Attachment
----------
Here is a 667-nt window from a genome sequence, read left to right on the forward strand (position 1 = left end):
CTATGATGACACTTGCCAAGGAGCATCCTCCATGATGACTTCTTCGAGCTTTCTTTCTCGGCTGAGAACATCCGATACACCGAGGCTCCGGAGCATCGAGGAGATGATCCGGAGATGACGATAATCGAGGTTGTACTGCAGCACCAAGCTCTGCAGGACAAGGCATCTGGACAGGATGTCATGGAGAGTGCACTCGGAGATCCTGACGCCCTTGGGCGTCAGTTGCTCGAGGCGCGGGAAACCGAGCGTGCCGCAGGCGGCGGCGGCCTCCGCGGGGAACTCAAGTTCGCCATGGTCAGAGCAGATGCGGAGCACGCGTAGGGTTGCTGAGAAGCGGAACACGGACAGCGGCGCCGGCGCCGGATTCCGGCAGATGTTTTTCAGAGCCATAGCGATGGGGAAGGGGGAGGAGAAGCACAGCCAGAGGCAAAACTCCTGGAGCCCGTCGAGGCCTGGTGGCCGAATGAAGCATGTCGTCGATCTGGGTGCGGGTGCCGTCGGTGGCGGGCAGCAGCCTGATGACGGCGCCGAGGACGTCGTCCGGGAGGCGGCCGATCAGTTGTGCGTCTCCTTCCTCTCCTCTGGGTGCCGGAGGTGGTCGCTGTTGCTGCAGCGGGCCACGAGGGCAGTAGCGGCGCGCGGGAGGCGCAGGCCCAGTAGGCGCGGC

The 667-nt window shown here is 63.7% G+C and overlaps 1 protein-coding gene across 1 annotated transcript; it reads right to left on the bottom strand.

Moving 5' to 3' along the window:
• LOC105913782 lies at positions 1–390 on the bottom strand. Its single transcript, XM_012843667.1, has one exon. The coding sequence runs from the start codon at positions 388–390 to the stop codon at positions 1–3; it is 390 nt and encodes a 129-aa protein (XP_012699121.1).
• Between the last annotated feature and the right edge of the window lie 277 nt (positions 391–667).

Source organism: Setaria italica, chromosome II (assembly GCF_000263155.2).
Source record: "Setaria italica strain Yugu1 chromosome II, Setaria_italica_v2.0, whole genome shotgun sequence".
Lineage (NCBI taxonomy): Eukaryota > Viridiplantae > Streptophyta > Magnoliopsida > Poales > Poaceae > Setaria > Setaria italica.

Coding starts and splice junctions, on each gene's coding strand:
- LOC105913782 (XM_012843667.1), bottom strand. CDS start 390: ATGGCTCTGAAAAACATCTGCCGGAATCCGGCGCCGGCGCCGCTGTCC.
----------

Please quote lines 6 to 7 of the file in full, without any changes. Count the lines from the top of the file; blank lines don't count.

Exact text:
• Between the last annotated feature and the right edge of the window lie 277 nt (positions 391–667).

Source organism: Setaria italica, chromosome II (assembly GCF_000263155.2).